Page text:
Potato Osmosis Lab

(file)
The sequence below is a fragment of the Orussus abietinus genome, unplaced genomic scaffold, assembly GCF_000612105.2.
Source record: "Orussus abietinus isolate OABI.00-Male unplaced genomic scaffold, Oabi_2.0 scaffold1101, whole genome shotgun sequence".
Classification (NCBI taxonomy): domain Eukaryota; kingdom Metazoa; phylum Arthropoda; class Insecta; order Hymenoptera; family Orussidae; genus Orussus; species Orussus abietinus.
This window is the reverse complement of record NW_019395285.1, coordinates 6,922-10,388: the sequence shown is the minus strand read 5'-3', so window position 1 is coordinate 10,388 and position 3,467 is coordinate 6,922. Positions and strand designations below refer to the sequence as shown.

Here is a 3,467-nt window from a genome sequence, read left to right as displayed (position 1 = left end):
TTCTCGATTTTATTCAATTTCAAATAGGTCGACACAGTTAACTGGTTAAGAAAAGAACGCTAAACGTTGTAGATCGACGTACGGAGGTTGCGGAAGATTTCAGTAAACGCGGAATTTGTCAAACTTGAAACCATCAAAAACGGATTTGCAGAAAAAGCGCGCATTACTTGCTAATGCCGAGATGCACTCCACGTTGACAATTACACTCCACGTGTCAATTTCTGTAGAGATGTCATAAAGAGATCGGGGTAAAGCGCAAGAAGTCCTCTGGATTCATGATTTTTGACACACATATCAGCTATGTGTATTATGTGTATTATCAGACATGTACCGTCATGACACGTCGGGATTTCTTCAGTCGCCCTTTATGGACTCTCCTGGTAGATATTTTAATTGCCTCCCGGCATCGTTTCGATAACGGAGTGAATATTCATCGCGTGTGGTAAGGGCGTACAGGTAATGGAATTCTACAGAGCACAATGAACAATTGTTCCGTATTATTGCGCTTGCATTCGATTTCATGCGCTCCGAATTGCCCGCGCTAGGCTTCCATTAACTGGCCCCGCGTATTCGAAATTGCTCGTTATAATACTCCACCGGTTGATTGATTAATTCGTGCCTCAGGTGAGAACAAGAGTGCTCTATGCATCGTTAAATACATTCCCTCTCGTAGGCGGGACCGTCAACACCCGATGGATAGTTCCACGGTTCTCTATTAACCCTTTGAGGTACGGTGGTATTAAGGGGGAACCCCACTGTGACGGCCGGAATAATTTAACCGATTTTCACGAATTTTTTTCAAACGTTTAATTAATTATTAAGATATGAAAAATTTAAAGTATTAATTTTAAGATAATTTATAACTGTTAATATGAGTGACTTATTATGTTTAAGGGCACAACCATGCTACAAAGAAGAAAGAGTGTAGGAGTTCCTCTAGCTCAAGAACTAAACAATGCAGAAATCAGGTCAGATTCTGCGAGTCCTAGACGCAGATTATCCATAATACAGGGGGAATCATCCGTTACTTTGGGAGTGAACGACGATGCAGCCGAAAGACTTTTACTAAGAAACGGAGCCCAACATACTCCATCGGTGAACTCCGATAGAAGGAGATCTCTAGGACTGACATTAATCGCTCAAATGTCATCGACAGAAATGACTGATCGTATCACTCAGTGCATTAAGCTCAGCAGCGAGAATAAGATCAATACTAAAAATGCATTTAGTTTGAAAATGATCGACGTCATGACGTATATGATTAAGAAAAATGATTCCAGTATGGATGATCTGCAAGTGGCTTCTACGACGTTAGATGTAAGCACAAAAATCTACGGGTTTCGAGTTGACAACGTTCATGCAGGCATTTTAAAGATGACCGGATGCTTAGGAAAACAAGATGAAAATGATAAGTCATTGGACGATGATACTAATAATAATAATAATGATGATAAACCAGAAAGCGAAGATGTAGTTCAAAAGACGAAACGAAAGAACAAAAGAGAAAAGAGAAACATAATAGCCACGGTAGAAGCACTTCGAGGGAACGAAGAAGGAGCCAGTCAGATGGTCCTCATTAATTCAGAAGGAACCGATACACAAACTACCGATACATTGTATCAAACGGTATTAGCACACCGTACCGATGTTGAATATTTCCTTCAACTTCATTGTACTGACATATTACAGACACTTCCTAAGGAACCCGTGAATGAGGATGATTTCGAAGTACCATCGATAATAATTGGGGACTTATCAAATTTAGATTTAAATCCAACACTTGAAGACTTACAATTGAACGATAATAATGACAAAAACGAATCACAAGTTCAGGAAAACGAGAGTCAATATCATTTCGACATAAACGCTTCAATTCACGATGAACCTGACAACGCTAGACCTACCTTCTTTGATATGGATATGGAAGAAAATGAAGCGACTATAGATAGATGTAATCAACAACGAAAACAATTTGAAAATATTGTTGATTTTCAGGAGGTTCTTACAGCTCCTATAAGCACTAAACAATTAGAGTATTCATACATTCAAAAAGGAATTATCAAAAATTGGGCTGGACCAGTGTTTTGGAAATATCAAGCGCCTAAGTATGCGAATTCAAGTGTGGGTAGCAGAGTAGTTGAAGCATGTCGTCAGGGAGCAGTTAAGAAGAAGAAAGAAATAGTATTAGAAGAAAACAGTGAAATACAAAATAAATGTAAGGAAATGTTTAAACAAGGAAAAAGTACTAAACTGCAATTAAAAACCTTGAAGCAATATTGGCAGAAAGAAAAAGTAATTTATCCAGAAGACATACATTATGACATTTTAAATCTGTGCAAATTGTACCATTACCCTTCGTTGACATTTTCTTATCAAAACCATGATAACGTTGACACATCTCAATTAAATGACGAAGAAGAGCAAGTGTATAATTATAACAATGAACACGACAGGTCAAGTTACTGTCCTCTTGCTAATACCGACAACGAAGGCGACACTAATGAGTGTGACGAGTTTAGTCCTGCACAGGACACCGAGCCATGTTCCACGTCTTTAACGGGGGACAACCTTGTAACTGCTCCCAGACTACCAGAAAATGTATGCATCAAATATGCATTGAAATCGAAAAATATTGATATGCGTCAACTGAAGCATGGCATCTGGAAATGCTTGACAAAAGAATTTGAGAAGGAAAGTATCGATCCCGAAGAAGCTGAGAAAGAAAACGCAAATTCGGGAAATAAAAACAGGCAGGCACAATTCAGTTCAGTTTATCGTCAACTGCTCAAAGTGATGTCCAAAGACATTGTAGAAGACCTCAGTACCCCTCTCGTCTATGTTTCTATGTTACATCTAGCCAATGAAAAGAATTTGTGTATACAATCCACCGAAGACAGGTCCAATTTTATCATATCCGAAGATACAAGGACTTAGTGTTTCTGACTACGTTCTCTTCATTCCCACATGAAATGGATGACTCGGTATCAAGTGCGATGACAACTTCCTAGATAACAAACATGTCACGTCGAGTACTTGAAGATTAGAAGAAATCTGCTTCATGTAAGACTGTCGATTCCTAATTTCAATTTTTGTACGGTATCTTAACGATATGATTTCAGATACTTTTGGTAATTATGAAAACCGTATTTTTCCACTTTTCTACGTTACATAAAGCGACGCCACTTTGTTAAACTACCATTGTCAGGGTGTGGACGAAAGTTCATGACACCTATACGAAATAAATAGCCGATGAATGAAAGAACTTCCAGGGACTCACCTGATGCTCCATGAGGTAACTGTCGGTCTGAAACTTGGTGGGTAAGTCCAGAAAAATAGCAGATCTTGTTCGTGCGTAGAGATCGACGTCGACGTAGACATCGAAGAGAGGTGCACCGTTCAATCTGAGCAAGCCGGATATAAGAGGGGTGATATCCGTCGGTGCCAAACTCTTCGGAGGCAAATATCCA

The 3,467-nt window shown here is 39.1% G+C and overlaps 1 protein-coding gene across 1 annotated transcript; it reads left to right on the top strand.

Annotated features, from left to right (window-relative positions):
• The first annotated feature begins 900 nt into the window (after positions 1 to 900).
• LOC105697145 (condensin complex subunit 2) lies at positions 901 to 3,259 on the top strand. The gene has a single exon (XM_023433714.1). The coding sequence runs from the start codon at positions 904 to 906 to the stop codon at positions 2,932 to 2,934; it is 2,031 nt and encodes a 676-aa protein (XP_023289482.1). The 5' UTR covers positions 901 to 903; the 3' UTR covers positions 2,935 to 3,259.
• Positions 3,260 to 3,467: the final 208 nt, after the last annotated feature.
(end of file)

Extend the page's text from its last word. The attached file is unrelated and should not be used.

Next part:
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Introduction All cells have plasma membranes which are selectively permeable meaning only some materials are able to move across it either to enter or exit the cell. The ability of a molecule to cross the plasma membrane depends on its size, hydrophobicity and charge as well as the relative concentration inside and outside of that cell (Biology Department, 2010). When molecules move from high concentration to low concentration it is called diffusion. More specifically when water diffuses across a cell membrane it is called osmosis. If the concentration of water in a cell is lower than the concentration of water in the solute the solution is said to be hypotonic and the cells swell because they will take up water. It is possible for animal cells to swell to the point of bursting because they do not have cell walls to limit the amount of water that enters. Plant cells hold the excess water in their large vacuoles and have cell walls so they remain rigid and further uptake of water will not happen. When the concentration of water in a cell is higher than the concentration of water in the solute the solution is said to be hypertonic and the cells will shrink because the water will diffuse from the cell into the solution. A plant whose cells are in a hypertonic solution will appear droopy because there is a loss of turgor pressure in each cell. When the concentration of water is the same in the cell and the solute the cell is said to be isotonic and is at equilibrium. There is no net movement of water across the membrane. (Biology Department, 2010). Surface area to volume ratio has a direct effect on the amount of water (as well as nutrients and waste) that can diffuse through the plasma membrane. It is a big factor in determining the size of a cell (Biology Department, 2010). This is because the rate that substances can diffuse across the plasma membrane

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